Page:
Ku Klux parade on Pennsylvania Avenue in Washington, D.C. in 1928 (Photo credit: Wikimedia Commons)
We see the ideological granddaughters of Cornelia Dabney Tucker—who organized the sending of countless handwritten letters decrying the Brown v. Board of Education ruling—in the white women who now send panicked tweets about Black Lives Matter. Elsewhere, Florence Sillers Ogden’s efforts to brand the labor movement as “un-American” and blame outbreaks of racist violence on First Lady Eleanor Roosevelt’s willingness to freely socialize with people of color would fit right in on any race-baiting FOX News segment. Roosevelt was a target of ire for white segregationist women—her progressive politics and commitment to racial equality rendered her little more than a communist witch in their estimation; one can’t help but think of the way Democratic candidate Hillary Clinton—herself a polarizing, deeply flawed, yet (comparatively) progressive political powerhouse—was treated during her presidential run, and how much of the white female electorate turned on her in the end.
As I read their stories, I saw my mother’s face. The same cold, quiet cruelty that emanates from the photos in Mothers of Massive Resistance stared back at me 15 years ago, when she told me that my boyfriend Aaron* wasn’t allowed to come to our house for junior-prom pictures. He was a skater kid from a nice family who lived in a nice house in a nice neighborhood my family could have never dreamed of affording or fitting into—but since he had locs and dark skin, she forbid me from seeing him again. I remember how she told me, in what she must have imagined to be a comforting tone, “He’s a nice kid, but it just ain’t right.”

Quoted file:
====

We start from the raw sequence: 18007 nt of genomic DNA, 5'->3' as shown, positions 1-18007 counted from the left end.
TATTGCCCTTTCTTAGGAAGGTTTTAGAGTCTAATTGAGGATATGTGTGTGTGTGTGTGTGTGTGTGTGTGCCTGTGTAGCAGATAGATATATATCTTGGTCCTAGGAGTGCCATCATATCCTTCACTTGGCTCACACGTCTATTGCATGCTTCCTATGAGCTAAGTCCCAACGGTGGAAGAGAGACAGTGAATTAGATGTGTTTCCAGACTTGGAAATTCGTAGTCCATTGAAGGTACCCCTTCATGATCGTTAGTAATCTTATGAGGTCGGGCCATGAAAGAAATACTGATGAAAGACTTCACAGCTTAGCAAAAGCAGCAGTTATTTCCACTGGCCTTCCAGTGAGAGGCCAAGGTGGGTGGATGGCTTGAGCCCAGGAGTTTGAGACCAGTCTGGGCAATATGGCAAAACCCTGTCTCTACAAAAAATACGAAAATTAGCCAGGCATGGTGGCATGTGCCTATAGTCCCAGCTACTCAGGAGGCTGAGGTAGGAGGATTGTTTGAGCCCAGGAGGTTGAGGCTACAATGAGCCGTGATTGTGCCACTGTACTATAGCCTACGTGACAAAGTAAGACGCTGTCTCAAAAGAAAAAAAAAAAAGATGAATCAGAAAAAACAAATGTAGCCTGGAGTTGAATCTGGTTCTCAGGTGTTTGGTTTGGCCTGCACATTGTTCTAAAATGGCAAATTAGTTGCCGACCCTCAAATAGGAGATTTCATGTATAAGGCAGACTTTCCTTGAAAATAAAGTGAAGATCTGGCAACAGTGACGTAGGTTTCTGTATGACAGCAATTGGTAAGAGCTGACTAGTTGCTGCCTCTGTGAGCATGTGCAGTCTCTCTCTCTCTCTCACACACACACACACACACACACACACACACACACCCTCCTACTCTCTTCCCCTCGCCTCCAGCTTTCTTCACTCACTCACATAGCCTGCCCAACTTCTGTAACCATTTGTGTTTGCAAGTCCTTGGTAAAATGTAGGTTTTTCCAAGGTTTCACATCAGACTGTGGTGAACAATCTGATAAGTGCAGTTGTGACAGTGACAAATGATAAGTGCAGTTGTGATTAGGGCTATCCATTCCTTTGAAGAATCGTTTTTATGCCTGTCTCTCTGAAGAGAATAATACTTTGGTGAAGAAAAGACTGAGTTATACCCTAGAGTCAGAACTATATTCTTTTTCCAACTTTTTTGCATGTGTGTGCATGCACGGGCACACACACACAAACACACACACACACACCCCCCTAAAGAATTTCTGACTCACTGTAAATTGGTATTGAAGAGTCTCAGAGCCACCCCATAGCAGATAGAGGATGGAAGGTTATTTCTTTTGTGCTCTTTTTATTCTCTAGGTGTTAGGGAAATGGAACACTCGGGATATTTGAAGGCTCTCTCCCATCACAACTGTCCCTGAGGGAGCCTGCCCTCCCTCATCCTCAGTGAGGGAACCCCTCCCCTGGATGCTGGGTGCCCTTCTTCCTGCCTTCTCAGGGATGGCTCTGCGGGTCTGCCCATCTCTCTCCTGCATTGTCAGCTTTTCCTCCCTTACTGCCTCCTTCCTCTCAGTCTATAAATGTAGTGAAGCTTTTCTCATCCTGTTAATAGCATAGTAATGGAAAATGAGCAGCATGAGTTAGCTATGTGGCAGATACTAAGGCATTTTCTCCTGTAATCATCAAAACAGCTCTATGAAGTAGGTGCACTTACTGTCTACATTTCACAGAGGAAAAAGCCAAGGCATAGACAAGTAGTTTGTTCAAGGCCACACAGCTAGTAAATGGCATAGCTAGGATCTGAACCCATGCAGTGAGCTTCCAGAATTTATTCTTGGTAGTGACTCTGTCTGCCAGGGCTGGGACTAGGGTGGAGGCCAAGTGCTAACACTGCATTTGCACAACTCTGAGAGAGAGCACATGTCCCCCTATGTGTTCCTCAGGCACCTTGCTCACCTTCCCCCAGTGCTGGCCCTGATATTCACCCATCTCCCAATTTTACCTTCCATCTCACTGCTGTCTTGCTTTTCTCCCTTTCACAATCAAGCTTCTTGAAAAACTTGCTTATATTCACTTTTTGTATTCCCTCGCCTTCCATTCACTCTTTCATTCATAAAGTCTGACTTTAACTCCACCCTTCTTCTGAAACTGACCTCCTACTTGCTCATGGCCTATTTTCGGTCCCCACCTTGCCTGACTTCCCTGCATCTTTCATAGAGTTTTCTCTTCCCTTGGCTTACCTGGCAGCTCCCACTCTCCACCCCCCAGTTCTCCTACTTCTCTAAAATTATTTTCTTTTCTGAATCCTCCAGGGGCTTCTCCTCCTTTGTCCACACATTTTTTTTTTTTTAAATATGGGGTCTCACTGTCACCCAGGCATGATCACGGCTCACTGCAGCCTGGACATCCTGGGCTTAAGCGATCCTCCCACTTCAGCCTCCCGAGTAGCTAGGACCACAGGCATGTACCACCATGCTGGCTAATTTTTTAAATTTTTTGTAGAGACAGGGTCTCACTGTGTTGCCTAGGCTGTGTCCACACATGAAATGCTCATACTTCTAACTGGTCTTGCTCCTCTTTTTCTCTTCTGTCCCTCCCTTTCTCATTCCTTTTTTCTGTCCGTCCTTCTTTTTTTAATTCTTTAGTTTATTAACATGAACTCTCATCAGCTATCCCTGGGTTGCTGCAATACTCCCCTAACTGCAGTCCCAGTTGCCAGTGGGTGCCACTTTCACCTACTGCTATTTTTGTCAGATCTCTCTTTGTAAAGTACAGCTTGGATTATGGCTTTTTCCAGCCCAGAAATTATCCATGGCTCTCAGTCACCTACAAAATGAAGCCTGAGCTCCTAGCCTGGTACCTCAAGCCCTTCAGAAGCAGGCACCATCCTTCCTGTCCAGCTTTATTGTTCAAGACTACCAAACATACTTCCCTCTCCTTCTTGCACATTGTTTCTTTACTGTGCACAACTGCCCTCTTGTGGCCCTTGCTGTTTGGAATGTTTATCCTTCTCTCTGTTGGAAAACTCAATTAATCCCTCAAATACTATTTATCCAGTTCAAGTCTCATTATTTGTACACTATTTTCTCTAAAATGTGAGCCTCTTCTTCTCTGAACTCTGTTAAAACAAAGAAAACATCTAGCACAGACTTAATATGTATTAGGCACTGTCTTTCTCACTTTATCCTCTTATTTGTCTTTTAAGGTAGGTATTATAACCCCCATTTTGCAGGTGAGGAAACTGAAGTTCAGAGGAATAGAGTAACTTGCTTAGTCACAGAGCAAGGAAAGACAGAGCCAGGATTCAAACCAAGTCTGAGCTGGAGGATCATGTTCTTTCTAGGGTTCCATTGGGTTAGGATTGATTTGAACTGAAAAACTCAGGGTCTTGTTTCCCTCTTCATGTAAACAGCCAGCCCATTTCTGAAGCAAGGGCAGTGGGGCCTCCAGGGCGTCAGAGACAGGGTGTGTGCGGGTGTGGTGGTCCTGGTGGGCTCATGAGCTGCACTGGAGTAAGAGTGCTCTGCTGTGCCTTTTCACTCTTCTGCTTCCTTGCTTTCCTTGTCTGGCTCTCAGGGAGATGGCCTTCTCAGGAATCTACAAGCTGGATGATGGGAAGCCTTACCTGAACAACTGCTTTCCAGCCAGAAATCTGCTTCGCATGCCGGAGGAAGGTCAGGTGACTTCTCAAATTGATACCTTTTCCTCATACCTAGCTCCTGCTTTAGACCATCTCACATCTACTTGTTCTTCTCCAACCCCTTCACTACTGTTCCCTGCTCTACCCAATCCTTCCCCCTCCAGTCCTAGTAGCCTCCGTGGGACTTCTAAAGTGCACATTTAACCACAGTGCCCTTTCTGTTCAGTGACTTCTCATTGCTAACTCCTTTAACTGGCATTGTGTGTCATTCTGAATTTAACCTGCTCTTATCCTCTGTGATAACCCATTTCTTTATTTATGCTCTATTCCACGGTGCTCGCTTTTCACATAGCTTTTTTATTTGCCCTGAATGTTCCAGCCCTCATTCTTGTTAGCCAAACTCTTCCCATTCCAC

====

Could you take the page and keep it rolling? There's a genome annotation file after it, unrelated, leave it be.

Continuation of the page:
The lessons I learned about whiteness, class, and the lengths that white folks will go to protect their ideas have been a foundational part of my political development, and are why I felt it was important to engage with this book and the uncomfortable history it reveals. The task of dismantling white supremacy rests on the shoulders of those who benefit most from it. It’s on us to confront racist, white supremacist white people who assume they can count on us to smile along or stay silent when they step out of line; it’s on us to ditch that poisonous “color-blind” worldview and understand the ways in which race, identity, and political/social power intersect; it’s on us to publicly, materially, enthusiastically, and genuinely support people of color, to confront and interrogate our own internalized racism and learned prejudices without expecting people of color to educate us.